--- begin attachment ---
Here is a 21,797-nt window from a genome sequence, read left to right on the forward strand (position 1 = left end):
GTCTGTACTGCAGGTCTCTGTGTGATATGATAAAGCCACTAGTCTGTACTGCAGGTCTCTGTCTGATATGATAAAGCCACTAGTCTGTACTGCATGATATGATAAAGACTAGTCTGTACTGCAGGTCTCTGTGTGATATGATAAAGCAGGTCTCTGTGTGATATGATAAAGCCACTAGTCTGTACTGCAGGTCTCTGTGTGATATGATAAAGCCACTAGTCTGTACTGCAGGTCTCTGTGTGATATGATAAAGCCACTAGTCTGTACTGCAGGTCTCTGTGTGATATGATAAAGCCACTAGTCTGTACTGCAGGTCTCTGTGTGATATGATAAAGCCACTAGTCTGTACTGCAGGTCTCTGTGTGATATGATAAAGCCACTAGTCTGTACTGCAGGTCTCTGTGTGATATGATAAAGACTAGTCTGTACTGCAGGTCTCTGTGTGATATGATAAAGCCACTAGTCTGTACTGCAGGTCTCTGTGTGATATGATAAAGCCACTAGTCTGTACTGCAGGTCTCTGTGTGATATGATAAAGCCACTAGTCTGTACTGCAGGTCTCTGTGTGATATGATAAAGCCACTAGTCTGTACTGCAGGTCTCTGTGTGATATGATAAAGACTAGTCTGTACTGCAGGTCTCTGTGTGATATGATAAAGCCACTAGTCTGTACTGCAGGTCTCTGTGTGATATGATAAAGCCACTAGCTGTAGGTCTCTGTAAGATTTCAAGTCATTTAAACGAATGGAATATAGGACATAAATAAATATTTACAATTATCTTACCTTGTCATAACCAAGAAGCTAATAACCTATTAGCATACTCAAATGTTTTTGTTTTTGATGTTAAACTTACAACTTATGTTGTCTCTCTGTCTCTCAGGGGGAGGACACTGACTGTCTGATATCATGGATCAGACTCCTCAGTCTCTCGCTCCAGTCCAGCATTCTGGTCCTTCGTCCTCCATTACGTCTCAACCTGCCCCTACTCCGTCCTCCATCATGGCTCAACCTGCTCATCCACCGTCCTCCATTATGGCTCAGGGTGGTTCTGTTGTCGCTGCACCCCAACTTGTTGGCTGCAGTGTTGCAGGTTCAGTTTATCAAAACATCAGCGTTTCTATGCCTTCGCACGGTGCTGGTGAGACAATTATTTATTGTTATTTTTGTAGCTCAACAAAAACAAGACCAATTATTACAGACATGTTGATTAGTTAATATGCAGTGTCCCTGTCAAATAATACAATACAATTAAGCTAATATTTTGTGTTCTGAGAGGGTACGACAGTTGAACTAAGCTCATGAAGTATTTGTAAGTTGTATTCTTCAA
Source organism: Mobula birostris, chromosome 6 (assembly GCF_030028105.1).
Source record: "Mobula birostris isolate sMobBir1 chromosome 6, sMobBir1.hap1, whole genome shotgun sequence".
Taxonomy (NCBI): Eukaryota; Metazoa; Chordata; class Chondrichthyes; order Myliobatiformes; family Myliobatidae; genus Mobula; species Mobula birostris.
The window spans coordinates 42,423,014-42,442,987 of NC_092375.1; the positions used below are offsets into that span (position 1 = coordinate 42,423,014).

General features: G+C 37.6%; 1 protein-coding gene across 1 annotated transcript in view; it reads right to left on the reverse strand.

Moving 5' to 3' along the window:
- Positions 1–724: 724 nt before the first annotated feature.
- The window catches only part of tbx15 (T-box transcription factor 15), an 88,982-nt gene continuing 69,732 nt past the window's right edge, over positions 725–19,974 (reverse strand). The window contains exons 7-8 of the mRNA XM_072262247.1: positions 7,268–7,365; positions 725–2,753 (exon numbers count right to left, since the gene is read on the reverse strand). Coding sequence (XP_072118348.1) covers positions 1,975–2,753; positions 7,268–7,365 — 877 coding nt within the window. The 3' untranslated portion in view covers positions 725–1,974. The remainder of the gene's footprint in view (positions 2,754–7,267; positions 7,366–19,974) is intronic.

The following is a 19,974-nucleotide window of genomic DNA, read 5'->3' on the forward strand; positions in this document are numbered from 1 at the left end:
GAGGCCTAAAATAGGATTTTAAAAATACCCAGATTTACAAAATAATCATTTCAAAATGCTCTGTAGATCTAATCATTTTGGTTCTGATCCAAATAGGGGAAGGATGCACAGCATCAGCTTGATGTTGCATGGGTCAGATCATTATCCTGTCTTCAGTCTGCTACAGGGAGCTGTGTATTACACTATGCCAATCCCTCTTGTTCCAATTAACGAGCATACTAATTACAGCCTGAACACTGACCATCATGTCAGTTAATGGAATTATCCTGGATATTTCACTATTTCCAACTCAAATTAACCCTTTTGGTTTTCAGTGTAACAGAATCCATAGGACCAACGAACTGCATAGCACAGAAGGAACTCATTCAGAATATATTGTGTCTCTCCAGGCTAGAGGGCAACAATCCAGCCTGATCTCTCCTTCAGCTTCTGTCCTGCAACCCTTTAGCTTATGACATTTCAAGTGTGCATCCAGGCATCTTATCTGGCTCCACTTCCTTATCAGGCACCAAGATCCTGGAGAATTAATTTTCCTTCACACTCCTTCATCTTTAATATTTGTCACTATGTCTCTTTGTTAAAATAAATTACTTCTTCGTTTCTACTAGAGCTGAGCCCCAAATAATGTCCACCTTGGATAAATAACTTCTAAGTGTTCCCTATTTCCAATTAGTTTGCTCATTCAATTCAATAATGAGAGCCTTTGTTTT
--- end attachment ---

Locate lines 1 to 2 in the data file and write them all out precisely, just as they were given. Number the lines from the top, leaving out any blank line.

Here is a 21,797-nt window from a genome sequence, read left to right on the forward strand (position 1 = left end):
GTCTGTACTGCAGGTCTCTGTGTGATATGATAAAGCCACTAGTCTGTACTGCAGGTCTCTGTCTGATATGATAAAGCCACTAGTCTGTACTGCATGATATGATAAAGACTAGTCTGTACTGCAGGTCTCTGTGTGATATGATAAAGCAGGTCTCTGTGTGATATGATAAAGCCACTAGTCTGTACTGCAGGTCTCTGTGTGATATGATAAAGCCACTAGTCTGTACTGCAGGTCTCTGTGTGATATGATAAAGCCACTAGTCTGTACTGCAGGTCTCTGTGTGATATGATAAAGCCACTAGTCTGTACTGCAGGTCTCTGTGTGATATGATAAAGCCACTAGTCTGTACTGCAGGTCTCTGTGTGATATGATAAAGCCACTAGTCTGTACTGCAGGTCTCTGTGTGATATGATAAAGACTAGTCTGTACTGCAGGTCTCTGTGTGATATGATAAAGCCACTAGTCTGTACTGCAGGTCTCTGTGTGATATGATAAAGCCACTAGTCTGTACTGCAGGTCTCTGTGTGATATGATAAAGCCACTAGTCTGTACTGCAGGTCTCTGTGTGATATGATAAAGCCACTAGTCTGTACTGCAGGTCTCTGTGTGATATGATAAAGACTAGTCTGTACTGCAGGTCTCTGTGTGATATGATAAAGCCACTAGTCTGTACTGCAGGTCTCTGTGTGATATGATAAAGCCACTAGCTGTAGGTCTCTGTAAGATTTCAAGTCATTTAAACGAATGGAATATAGGACATAAATAAATATTTACAATTATCTTACCTTGTCATAACCAAGAAGCTAATAACCTATTAGCATACTCAAATGTTTTTGTTTTTGATGTTAAACTTACAACTTATGTTGTCTCTCTGTCTCTCAGGGGGAGGACACTGACTGTCTGATATCATGGATCAGACTCCTCAGTCTCTCGCTCCAGTCCAGCATTCTGGTCCTTCGTCCTCCATTACGTCTCAACCTGCCCCTACTCCGTCCTCCATCATGGCTCAACCTGCTCATCCACCGTCCTCCATTATGGCTCAGGGTGGTTCTGTTGTCGCTGCACCCCAACTTGTTGGCTGCAGTGTTGCAGGTTCAGTTTATCAAAACATCAGCGTTTCTATGCCTTCGCACGGTGCTGGTGAGACAATTATTTATTGTTATTTTTGTAGCTCAACAAAAACAAGACCAATTATTACAGACATGTTGATTAGTTAATATGCAGTGTCCCTGTCAAATAATACAATACAATTAAGCTAATATTTTGTGTTCTGAGAGGGTACGACAGTTGAACTAAGCTCATGAAGTATTTGTAAGTTGTATTCTTCAA